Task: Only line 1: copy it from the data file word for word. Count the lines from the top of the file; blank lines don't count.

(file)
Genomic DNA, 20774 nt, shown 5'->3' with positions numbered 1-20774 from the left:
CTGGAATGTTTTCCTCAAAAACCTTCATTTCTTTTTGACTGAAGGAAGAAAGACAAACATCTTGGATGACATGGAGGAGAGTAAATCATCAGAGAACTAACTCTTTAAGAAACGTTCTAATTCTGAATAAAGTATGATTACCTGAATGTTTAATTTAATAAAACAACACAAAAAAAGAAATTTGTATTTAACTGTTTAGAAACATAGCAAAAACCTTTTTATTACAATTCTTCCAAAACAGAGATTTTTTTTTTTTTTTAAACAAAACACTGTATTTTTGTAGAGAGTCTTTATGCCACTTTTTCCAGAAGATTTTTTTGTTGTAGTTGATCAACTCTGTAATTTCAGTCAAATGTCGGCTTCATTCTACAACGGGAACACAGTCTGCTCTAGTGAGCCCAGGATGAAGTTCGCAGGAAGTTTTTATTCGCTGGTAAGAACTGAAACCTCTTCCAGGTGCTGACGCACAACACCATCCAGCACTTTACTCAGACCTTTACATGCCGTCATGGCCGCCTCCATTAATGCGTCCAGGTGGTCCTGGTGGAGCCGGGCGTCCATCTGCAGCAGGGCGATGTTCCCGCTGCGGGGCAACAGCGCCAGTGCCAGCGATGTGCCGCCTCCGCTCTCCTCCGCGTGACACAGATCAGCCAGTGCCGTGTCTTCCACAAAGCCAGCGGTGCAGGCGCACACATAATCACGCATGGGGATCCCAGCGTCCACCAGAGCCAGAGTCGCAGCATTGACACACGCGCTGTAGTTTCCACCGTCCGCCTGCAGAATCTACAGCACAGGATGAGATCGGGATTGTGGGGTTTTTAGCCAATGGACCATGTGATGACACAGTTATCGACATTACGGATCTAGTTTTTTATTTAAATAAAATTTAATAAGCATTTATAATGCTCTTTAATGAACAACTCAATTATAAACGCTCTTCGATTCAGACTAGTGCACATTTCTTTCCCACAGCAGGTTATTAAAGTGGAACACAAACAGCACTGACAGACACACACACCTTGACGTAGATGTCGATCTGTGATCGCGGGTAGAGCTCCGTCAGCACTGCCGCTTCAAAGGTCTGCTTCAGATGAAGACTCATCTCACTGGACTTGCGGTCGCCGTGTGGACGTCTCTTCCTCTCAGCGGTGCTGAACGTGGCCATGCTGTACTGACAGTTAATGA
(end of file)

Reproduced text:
Genomic DNA, 20774 nt, shown 5'->3' with positions numbered 1-20774 from the left: